R.I.P., baseball 

The magic left the game 25 years ago

The magic left the game 25 years ago
Thirty years ago this week, the Atlanta Braves' Hank Aaron broke a record that had long been thought unbreakable - Babe Ruth's 714 career homers. The significance of Aaron's achievement has faded into history by now, overshadowed by 30 years of highly-paid, egomaniacal players screaming into microphones about their own greatness.
Just as I only know one person under 60 who subscribes to the local daily newspaper, I know only one person under 40 who really cares about major league baseball anymore. And I'm not sure that kids today are developing a love of the game, either.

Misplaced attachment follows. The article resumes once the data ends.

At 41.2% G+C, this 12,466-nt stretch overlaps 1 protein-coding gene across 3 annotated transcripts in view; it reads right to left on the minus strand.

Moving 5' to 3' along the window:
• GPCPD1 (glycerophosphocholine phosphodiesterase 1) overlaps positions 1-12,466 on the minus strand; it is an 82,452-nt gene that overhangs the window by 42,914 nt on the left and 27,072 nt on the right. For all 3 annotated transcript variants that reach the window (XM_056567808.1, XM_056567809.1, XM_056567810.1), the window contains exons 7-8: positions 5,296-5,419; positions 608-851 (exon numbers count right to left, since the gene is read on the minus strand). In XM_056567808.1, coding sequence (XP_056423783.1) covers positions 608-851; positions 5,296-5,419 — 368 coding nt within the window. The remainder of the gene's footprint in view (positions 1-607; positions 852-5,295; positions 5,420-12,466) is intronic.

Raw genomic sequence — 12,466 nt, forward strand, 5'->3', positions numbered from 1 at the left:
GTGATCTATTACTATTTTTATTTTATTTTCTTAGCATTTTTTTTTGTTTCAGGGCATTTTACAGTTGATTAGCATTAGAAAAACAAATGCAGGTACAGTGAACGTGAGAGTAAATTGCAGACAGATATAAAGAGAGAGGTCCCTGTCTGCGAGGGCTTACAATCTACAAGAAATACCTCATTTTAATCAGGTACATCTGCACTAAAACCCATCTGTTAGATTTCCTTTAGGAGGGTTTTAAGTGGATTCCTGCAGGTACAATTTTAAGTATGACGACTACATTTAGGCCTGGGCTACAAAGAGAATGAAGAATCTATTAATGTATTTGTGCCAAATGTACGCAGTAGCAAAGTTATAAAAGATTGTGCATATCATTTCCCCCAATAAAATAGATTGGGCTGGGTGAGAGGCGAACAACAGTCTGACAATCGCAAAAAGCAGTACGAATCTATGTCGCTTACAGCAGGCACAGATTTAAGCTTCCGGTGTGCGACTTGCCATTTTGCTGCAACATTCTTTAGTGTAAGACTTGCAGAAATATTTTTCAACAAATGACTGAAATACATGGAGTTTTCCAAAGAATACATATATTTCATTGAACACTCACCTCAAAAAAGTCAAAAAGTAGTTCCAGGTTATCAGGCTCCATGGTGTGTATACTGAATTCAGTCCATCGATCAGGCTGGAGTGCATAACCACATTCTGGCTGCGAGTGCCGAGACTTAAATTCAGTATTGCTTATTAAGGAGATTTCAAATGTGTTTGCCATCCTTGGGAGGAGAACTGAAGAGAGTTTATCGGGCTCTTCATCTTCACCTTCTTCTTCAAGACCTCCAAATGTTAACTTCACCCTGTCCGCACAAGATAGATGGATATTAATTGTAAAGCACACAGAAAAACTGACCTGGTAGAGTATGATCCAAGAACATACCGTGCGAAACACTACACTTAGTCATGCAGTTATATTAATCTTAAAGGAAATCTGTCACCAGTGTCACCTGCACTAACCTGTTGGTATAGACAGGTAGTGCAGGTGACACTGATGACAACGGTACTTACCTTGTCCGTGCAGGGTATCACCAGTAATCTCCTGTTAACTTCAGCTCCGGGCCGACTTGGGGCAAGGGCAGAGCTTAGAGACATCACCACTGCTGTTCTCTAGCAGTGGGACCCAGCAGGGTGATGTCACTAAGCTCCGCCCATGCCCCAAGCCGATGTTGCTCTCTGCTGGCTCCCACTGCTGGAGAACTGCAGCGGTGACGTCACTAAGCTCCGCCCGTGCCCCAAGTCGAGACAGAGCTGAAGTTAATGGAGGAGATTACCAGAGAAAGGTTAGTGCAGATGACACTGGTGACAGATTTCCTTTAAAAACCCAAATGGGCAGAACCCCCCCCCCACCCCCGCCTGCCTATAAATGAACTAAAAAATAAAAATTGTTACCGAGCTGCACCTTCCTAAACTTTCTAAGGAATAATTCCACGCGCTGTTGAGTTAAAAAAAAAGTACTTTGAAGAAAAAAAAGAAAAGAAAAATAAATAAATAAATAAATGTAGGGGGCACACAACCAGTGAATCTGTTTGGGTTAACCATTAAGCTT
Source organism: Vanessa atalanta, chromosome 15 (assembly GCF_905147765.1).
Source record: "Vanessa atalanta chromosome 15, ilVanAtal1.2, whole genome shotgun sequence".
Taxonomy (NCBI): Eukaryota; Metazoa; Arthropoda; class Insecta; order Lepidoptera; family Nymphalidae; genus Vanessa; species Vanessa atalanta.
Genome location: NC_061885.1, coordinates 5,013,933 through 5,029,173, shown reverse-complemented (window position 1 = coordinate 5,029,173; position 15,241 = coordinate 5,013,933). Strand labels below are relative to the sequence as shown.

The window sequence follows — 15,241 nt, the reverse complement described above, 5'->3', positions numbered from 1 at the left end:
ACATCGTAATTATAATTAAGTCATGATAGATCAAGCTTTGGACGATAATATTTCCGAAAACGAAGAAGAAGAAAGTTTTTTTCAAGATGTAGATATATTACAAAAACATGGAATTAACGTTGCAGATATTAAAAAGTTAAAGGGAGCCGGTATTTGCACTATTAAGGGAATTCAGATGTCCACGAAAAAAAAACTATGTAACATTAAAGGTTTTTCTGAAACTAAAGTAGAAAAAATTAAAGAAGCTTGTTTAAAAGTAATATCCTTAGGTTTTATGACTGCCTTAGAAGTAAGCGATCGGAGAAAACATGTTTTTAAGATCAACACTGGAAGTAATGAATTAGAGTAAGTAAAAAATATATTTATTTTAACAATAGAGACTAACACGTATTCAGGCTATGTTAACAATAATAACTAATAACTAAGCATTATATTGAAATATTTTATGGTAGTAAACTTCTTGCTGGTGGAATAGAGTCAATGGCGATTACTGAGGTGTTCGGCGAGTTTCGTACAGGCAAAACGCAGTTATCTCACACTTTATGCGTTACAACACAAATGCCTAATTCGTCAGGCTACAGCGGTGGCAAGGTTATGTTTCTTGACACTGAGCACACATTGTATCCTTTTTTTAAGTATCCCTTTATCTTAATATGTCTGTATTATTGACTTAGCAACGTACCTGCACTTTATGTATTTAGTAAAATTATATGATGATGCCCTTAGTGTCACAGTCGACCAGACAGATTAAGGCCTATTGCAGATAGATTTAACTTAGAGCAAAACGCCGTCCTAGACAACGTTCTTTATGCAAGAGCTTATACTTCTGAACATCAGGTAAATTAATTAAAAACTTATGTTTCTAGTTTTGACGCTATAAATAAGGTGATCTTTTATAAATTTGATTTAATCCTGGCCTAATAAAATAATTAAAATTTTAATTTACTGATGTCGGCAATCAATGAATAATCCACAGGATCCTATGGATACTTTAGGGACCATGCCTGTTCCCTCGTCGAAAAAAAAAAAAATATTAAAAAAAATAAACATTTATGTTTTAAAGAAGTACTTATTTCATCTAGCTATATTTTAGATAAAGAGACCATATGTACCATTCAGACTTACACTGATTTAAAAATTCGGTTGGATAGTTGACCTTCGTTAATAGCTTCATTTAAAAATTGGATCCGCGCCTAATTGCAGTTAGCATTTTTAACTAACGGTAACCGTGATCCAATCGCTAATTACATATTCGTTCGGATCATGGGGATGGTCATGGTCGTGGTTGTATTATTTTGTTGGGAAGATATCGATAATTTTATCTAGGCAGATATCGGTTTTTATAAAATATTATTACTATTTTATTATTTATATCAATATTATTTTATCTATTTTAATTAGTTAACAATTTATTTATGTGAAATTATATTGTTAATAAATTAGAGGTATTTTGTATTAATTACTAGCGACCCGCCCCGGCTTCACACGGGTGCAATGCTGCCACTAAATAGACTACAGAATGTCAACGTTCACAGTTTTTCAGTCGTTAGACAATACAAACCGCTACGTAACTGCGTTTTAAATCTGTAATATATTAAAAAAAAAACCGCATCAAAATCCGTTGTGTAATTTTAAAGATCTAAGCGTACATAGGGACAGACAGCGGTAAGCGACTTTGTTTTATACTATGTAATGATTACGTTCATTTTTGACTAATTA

But Aaron's record is, to my mind, the greatest accomplishment in the history of baseball. While I have a hard time these days remembering who won the World Series last year, I have nearly every detail of Aaron's chase of Ruth's record committed to detail. I was on spring vacation on April 4, 1974, when the Braves opened the season against the Cincinnati Reds. The night before, more than 100 people had died in a tornado that had swept through Ohio, but it was bright and sunny at Riverfront Stadium that day in Cincinnati. Jack Billingham of the Reds was the starting pitcher and when Aaron came to bat, he floated a fastball across the plate. Aaron smacked it into the seats for his 714th home run. Four nights later in Atlanta, Aaron broke the record when he hit a home run off the Dodgers' Al Downing. While sports records are routinely broken today, and nobody much pays attention, the entire country was transfixed by the soft-spoken, humble Aaron. Some people rooted for him while thousands of others were enraged that a black man was about to best the beloved Babe Ruth. Aaron received racist hate mail and death threats by the bagful. He traveled with heavy security, fearful of being shot at any moment, either on or off the field. Baseball was still America's pastime when Aaron broke Ruth's record and it seemed that it would always be so. The NFL and NBA were weaker sports. Baseball was the sport that had America's heart. Looking back, the 1970s represented baseball's last gasp of greatness. These days, the game is just another of a million things competing for the attention of American consumers. There were truly great teams back then. You had Cincinnati's Big Red Machine, full of superstars such as Johnny Bench, Tony Perez and the great Pete Rose. They were filled with energy and hustle and verve. There was the new-look Oakland A's, owned by a man who paid his players more if they grew their hair long and wore mustaches. You had the ill-fated Boston Red Sox, who came within a hair of winning a World Series before the reality of their cursed existence reasserted itself. Although I didn't know it at the time, I was witnessing the final years of baseball's greatness. Free agency drove up the players' salaries in the late '70s and long baseball strikes in the '80s silenced the game for months at a time. By the time the 1990s rolled around, baseball was the No. 3 sport behind pro football and basketball. Its magic was long gone and the superstars of the era were faceless individuals by comparison. Only a few teams, like the Red Sox and Cubs, keep the old traditions alive, and even that's based around love of their stadiums, not the players or teams. Even though last year's postseason brought back some of the excitement of the past, the game now is an interminable grind of mediocre teams going through the paces. Scandal after scandal has tarnished its once-pristine image. Like most other professional sports, baseball had priced itself out of reach of most people. A survey out last week showed that a night at the ballpark now costs more than $150 on average for a family of four. It wasn't that way in the 1970s. Even as recently as the 1980s, you could buy bleacher seats at Wrigley Field for under $5 each. Cokes were a dollar, beer about $1.50. Working people could afford to take their families to the game. These days, you either need to make more than $100,000 a year or scam free tickets to go to the game. But it's not just the price, it's the visibility of the game. There are a zillion baseball games on cable TV every week, but who's watching these games? Are there still diehard baseball fans out there? Just as I only know one person under 60 who subscribes to the local daily newspaper, I know only one person under 40 who really cares about major league baseball anymore. And I'm not sure that kids today are developing a love of the game, either. So, as I tip a glass in tribute to the great Hank Aaron's achievement, I'll regard modern-day baseball as a parody of its former self. Wake me up if the Cubs make it to the World Series.

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